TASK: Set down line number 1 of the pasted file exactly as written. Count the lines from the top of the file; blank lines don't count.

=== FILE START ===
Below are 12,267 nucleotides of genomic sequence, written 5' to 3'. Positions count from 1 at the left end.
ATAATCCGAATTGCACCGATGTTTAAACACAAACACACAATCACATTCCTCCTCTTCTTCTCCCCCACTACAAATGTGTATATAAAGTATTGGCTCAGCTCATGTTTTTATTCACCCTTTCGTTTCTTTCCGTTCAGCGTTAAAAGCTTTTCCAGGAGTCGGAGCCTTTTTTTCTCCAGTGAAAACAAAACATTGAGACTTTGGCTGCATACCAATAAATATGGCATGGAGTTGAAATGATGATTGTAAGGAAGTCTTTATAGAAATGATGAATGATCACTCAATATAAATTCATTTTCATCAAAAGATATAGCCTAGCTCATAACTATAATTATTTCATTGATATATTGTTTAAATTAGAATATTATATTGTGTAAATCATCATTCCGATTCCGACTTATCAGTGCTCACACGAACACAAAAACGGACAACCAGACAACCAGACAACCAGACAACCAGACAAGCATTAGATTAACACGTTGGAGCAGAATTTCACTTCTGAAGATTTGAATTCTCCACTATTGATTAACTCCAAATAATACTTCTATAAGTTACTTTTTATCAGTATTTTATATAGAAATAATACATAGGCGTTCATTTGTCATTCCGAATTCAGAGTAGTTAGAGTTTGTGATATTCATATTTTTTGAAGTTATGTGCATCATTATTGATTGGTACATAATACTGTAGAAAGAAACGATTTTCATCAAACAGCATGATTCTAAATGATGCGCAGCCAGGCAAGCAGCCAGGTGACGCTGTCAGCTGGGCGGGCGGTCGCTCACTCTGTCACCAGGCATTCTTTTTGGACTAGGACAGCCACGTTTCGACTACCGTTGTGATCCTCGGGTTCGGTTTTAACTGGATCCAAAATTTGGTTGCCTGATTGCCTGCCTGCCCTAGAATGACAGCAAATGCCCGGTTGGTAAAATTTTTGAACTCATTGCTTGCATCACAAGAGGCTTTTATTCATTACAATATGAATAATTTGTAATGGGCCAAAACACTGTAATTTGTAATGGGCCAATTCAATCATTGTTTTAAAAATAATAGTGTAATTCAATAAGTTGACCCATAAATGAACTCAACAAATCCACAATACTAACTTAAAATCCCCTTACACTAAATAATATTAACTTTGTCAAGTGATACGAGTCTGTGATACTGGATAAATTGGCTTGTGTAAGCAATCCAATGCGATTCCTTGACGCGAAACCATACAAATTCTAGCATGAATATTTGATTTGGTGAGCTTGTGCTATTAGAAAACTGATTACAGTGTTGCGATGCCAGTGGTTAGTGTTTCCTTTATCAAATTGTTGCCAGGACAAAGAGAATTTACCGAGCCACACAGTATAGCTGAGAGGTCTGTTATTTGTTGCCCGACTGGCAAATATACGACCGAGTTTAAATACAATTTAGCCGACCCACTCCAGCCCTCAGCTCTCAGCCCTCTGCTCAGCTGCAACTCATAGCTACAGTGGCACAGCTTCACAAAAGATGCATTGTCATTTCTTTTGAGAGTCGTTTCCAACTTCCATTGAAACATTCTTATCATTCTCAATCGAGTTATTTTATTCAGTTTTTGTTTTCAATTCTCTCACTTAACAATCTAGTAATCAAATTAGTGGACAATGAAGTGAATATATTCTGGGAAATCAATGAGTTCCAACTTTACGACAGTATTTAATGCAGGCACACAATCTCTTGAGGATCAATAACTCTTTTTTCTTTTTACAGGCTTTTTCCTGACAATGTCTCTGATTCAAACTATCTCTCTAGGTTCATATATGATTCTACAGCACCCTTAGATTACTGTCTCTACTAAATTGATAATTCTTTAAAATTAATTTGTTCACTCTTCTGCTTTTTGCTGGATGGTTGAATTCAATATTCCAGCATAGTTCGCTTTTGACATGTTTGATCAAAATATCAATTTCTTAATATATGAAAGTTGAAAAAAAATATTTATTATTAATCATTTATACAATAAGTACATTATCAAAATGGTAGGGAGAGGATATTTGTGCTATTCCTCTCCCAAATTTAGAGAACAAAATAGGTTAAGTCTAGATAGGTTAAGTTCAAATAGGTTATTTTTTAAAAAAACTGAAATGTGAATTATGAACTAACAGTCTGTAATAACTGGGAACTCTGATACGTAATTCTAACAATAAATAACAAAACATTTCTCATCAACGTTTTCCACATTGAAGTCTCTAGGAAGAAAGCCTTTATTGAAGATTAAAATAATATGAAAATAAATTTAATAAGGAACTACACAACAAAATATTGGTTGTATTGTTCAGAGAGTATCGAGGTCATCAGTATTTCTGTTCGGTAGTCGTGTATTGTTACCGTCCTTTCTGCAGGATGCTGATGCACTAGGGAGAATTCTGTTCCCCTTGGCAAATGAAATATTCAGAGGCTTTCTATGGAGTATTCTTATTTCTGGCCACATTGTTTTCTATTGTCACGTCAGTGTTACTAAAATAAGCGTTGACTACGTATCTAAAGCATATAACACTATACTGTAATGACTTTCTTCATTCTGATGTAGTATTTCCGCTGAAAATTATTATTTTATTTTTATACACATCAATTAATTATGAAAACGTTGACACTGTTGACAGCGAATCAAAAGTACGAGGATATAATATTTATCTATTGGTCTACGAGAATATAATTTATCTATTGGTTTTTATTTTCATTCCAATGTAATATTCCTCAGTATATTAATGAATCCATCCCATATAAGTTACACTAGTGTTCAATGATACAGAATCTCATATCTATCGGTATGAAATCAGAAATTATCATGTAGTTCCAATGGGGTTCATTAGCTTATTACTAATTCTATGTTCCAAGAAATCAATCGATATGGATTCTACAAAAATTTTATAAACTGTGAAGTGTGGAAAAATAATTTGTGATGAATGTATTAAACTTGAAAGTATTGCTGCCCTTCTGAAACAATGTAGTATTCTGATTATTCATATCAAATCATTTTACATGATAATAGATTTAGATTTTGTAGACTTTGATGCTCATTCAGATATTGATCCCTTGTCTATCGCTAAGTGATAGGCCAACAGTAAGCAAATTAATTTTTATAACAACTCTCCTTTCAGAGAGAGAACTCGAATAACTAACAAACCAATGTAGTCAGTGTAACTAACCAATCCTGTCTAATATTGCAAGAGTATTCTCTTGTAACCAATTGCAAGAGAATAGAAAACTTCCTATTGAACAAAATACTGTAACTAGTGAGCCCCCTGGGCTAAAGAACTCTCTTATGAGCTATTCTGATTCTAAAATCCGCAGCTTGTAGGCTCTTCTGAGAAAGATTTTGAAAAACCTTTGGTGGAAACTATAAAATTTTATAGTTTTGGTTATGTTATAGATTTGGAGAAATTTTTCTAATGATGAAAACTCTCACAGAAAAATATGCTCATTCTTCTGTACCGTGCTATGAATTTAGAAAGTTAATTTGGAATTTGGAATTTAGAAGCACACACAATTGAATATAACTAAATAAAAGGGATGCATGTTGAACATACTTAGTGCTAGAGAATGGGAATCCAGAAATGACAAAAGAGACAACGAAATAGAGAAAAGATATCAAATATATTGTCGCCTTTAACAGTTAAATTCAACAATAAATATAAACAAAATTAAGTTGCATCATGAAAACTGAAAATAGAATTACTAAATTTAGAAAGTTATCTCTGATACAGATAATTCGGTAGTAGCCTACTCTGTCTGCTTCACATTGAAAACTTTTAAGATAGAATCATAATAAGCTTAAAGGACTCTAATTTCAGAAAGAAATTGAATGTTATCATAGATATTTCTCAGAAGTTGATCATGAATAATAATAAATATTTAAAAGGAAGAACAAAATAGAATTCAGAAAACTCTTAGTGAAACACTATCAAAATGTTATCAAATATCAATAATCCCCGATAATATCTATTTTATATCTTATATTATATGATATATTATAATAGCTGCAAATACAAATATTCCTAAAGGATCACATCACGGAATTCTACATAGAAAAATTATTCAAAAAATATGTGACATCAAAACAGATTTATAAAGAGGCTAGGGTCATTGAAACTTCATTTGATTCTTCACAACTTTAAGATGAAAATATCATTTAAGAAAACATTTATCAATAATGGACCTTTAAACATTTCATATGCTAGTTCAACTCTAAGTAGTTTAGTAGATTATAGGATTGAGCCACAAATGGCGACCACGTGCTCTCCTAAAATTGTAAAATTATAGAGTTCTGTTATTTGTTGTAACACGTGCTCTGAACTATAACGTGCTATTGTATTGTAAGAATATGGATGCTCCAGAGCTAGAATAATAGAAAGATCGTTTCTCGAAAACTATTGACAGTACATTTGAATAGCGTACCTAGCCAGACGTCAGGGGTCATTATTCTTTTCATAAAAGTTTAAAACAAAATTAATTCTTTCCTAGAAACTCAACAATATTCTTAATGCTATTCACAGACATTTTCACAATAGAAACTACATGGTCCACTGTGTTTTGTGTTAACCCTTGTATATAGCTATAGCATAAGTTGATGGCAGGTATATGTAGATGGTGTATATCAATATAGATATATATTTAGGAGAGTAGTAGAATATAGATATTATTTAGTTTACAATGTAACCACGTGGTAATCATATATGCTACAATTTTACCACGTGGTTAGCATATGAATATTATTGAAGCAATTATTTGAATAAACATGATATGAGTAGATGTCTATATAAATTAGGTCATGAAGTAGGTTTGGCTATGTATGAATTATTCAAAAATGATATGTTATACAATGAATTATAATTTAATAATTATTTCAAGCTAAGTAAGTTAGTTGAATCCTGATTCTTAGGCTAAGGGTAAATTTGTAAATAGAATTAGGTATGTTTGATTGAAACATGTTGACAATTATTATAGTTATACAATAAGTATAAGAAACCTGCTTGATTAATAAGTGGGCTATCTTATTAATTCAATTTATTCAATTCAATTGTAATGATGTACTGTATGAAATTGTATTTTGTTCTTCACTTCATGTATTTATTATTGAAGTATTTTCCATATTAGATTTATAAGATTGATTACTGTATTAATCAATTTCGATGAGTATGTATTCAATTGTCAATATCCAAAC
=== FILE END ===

Below are 12,267 nucleotides of genomic sequence, written 5' to 3'. Positions count from 1 at the left end.